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This article was published 24/1/2014 (1121 days ago), so information in it may no longer be current.
Based on a graphic novel by Kevin Grevioux, I, Frankenstein is a movie very much set in the template of Grevioux's Underworld. That story, remember, posited a secret war between vampires and werewolves wherein a hook-up between a mortal and an immortal held the key to its resolution.
Just substitute "demons" and "godly gargoyles" for vampires and werewolves, and you have the gist of I, Frankenstein. But instead of mining Bram Stoker for gothic inspiration, screenwriter-director Stuart Beattie turns to Mary Shelley's undead monster as its anti-hero. The problem with that, of course, is that where vampires are inherently sexy (Underworld's latex clad mutant-minx Kate Beckinsale, for example), a creature cobbled together from miscellaneous body parts is not. In theory.
That is a flaw Beattie attempts to overcome by casting the handsome Aaron Eckhart in the role of the monster, with the result that the crudely disproportional beast of Shelley's fiction resembles a male model who's been the recipient of a botched facelift.
As per Shelley, the movie's preamble shows how the monster turned against his creator, murdered his bride and exiled himself to the Arctic where he was unsuccessfully hunted down by Frankenstein himself.
Picking up from there, the monster, dubbed "Adam," has come to the attention of a race of demons seeking to learn the secrets of his creation. The head demon, who goes by the name of Naberius, is played by Bill Nighy, more or less duplicating the role he played in Underworld: a fiendish yet dapper supernatural being with aspirations to conquer the world.
Adam is rescued by the gargoyle minions of Queen Leonore (Miranda Otto takes on the movie's thankless Basil Exposition duties), who explains it is the duty of all good gargoyles to keep the demons at bay. The unimpressed Adam says thanks but no thanks to Leonore's offer of shelter, but two centuries later, still harassed by demon visits, Adam is compelled back to the massive cathedral headquarters of the gargoyles to finally get to the bottom of what the demons are plotting.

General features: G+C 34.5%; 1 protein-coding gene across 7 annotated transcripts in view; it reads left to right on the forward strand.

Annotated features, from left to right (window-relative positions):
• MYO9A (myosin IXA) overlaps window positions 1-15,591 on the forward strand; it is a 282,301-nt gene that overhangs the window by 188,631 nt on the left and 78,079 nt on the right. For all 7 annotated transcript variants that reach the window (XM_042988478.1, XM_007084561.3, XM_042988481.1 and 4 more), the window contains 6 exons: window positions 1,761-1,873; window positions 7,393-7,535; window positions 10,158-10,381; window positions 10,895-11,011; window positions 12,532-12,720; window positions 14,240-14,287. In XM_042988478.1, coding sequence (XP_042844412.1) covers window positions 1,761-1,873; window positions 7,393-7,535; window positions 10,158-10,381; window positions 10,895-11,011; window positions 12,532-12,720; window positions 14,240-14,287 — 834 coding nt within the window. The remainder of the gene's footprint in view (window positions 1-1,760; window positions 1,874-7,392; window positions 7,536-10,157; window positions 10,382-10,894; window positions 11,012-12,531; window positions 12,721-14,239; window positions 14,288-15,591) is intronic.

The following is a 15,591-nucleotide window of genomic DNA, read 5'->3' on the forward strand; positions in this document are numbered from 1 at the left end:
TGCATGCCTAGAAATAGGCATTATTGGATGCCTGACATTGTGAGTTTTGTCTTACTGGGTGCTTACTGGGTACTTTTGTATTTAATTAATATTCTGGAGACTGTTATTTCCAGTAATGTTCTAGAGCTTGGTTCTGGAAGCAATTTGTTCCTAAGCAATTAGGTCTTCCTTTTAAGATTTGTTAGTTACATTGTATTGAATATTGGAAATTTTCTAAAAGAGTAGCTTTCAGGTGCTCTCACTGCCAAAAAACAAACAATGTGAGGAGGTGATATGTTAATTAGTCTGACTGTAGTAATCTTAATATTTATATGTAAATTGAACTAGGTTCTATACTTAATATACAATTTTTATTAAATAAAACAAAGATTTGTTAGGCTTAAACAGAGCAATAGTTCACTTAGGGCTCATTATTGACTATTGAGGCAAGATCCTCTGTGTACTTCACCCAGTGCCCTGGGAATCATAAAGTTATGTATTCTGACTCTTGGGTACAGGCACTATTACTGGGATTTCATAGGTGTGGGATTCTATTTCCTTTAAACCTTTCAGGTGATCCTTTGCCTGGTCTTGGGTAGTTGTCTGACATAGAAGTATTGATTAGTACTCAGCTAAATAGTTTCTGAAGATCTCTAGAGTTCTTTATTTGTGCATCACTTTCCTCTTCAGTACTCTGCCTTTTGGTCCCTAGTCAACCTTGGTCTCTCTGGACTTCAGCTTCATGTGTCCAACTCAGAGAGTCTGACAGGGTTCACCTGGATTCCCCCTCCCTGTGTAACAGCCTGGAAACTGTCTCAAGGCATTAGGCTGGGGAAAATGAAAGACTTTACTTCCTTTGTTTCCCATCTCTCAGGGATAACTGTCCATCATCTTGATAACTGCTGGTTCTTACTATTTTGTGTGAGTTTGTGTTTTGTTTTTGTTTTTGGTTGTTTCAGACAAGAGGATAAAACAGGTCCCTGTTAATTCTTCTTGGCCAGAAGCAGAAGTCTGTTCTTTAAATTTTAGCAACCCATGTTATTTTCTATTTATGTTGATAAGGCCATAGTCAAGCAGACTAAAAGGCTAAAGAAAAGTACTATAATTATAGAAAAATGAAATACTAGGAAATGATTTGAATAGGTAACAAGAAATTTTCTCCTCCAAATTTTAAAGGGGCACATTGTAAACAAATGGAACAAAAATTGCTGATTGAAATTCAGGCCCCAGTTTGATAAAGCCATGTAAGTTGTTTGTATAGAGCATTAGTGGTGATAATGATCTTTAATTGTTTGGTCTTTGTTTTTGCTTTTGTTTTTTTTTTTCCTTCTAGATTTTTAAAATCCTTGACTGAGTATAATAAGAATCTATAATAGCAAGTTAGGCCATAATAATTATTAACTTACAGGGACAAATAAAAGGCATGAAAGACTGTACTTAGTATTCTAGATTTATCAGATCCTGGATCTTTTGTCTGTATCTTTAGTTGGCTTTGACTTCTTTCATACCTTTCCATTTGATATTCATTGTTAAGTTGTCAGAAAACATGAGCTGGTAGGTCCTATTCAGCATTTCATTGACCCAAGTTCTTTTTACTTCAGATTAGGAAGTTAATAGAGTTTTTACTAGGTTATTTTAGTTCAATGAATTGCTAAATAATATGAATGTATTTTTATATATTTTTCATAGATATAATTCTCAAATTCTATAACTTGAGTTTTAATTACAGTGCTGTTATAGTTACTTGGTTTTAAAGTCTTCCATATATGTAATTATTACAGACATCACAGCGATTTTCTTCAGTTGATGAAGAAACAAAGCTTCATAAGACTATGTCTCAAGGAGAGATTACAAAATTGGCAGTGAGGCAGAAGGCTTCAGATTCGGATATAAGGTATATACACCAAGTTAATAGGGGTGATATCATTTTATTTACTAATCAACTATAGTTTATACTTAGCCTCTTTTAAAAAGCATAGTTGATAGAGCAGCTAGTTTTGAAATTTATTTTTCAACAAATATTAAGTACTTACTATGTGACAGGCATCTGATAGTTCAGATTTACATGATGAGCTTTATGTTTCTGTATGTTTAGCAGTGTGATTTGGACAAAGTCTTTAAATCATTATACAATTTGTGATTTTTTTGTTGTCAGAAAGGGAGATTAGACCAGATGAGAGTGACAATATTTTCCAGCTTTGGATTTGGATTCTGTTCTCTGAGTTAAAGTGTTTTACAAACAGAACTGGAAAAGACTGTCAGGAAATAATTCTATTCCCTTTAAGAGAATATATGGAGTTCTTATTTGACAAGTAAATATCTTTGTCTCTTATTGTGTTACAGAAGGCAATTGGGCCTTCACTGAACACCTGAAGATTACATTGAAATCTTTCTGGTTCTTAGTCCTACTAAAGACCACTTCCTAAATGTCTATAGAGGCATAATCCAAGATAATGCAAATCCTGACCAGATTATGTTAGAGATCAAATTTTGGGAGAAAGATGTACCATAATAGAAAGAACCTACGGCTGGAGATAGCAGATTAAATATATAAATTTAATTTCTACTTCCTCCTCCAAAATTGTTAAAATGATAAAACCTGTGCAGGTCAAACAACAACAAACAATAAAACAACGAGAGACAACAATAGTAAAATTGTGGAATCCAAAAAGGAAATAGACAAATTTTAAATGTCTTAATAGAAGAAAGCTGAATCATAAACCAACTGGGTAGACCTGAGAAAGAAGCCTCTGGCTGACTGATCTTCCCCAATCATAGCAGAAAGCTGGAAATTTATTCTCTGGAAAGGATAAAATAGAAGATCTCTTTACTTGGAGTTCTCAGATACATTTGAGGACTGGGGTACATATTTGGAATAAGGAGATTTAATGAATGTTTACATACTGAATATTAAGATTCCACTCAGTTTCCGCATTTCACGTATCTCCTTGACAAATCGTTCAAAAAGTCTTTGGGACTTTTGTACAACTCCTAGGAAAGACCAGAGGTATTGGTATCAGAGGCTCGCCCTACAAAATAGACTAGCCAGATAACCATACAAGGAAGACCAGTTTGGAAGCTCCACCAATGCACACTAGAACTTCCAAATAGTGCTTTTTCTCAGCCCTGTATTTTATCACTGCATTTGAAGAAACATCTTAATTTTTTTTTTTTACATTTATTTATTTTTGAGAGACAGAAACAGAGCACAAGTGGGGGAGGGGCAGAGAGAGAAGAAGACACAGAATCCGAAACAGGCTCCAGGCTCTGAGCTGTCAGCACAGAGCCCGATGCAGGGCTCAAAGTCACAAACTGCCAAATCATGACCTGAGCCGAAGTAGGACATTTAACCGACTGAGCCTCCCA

He discovers, in his absence, Naberius has hired the predictably lovely, skinny blonde scientist Terra (Yvonne Strahovski) to duplicate Frankenstein's original experiments. Adam, his woman-killing days evidently behind him, intercepts Terra to let her know the corpse-reviving experiments she is conducting on behalf of a mysterious megalomaniac may be, um, inadvisable.
Adam professes disinterest in the affairs of humans, but Terra softens him with the observation: "You're only a monster if you behave like one."
Right. And you're only a crappy movie if you look like one. I, Frankenstein looks more like a motion comic book than a motion picture, especially with its light-show battle scenes between gargoyles and demons. When killed, gargoyles "ascend" heavenward in a blue beam of light while demons "descend" downward in red flames, so basically, it's like a violent rave.
All the film's creative ingenuity is expended in its production design, which is, at times, impressive. Regrettably, the tone of the piece is saturated with phoney-baloney gravitas, and zero humour, which tends to leach the fun out of it.
The upshot: Adam is not the only thing about this movie lacking a soul.
To put it another way: It's not alive! It's not alive!